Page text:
The role of HR is a real game changer in terms of the company successes. As much as the leader will make decisions they think are best for business reasons, they don’t have the time to translate why those decisions are also good for your employees. If you don’t do that, you’ll lose your employees. 

I think HR has a responsibility to translate activities the business is doing into messaging that resonates with employees. You have to tie decisions to the way the company works and to the company values – you have to tie it to something the employees already know. At the same time, you have to be able to articulate pain points and areas that you’re looking to work on. I look across the marketplace and see so much change happening at regular intervals – there’s a real opportunity there for the HR department to expand on what it delivers to the business.

Have you always tried to recognize the business opportunities in HR?

Sometimes people will say to me, “You don’t talk like a normal HR person.” I say that I’m a business person, but my commodity is people. We need to come to the table thinking of things in business terms. It just so happens my area of expertise is the people aspect. 

What misconceptions do folks have about HR?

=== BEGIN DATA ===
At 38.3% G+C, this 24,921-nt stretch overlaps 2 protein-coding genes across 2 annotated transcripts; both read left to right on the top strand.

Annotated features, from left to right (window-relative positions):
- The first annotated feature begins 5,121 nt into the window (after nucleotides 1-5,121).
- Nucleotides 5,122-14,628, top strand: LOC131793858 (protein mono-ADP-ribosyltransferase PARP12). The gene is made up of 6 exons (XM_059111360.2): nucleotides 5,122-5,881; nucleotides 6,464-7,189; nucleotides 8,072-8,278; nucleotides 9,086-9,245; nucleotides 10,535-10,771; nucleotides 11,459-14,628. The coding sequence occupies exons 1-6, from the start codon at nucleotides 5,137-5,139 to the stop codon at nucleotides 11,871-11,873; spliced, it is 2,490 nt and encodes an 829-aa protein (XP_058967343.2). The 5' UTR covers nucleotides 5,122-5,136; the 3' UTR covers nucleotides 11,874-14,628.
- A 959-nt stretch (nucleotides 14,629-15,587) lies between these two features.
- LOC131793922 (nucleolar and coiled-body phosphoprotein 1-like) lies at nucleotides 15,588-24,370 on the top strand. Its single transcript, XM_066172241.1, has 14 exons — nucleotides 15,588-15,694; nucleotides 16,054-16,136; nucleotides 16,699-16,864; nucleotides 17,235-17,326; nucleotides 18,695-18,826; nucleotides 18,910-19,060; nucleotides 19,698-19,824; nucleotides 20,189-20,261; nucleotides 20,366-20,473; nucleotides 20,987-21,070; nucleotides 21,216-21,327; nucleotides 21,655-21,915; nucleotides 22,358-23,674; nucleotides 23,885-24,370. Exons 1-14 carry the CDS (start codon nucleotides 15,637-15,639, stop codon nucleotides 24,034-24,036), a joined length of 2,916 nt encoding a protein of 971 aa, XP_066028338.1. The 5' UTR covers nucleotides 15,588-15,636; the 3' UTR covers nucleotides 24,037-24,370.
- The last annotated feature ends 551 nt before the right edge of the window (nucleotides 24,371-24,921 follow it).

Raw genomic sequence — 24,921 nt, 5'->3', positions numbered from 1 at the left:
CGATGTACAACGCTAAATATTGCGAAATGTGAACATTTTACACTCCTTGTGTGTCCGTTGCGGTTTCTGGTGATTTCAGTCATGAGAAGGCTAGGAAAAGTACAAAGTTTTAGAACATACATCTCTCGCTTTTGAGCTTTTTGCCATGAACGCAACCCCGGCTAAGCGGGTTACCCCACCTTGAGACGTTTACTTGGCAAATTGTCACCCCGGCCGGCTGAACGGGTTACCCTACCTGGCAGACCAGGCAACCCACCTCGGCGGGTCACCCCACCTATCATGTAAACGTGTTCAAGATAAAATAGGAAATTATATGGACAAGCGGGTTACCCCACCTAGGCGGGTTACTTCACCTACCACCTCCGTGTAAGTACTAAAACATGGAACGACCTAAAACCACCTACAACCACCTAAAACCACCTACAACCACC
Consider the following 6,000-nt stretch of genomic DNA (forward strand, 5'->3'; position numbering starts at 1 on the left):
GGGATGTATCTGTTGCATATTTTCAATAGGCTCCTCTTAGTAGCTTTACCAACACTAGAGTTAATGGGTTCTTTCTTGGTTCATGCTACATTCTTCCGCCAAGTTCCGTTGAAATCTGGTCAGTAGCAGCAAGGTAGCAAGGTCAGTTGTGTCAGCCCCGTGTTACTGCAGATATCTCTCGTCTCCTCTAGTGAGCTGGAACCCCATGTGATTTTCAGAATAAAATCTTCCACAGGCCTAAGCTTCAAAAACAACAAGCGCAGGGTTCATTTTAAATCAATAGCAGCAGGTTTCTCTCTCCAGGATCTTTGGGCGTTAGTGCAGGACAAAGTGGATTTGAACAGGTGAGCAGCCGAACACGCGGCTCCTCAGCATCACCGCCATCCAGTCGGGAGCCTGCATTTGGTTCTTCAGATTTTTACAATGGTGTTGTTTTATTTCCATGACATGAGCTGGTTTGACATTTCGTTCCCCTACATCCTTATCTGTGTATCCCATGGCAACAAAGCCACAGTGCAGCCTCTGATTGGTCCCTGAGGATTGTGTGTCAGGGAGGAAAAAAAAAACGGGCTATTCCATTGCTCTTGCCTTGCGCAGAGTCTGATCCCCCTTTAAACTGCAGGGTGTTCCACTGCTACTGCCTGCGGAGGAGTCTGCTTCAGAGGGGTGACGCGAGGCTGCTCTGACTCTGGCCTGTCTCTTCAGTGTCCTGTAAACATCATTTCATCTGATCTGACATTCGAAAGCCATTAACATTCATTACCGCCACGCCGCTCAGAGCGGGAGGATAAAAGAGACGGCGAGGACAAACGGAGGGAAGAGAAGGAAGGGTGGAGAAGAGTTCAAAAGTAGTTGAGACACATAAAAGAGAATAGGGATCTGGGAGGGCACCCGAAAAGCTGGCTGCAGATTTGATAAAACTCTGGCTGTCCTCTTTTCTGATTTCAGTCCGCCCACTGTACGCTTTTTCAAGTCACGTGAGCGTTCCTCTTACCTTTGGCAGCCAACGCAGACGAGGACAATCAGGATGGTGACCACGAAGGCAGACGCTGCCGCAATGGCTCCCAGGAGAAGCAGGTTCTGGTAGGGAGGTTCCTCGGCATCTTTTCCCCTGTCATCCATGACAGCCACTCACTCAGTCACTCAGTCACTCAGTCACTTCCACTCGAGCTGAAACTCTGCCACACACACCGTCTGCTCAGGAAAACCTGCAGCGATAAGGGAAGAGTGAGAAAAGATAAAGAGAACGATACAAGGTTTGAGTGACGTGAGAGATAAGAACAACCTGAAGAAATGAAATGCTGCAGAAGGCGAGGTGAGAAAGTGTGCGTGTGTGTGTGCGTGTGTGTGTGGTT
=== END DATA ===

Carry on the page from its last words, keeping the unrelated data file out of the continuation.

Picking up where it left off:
Oftentimes, employees think HR should be their voice. It’s almost to the point where they think we’re here to protect them – that we’re their advocates or lobbyists. My perspective is a bit different. I think the role of HR is to create a safe environment and equip people with the skills and knowledge they need to advocate for themselves.

If you need me or someone on my team to advocate for you, then I don’t think we’ve done a very good job of creating an environment where you have the confidence and competencies to do it yourself. There’s a really strong accountability that comes with that. If you give the responsibility to me, then I own the outcome instead of you. Plus, it’s just not always sustainable. You might have 100 or 200 employees to one HR person, and it’s just not a good ratio. We’re much better served in creating environments where people can play the role of their own advocate. I see a shift in the industry towards this approach and feel it will help elevate the role of HR and provide a more meaningful experience to the employees we support.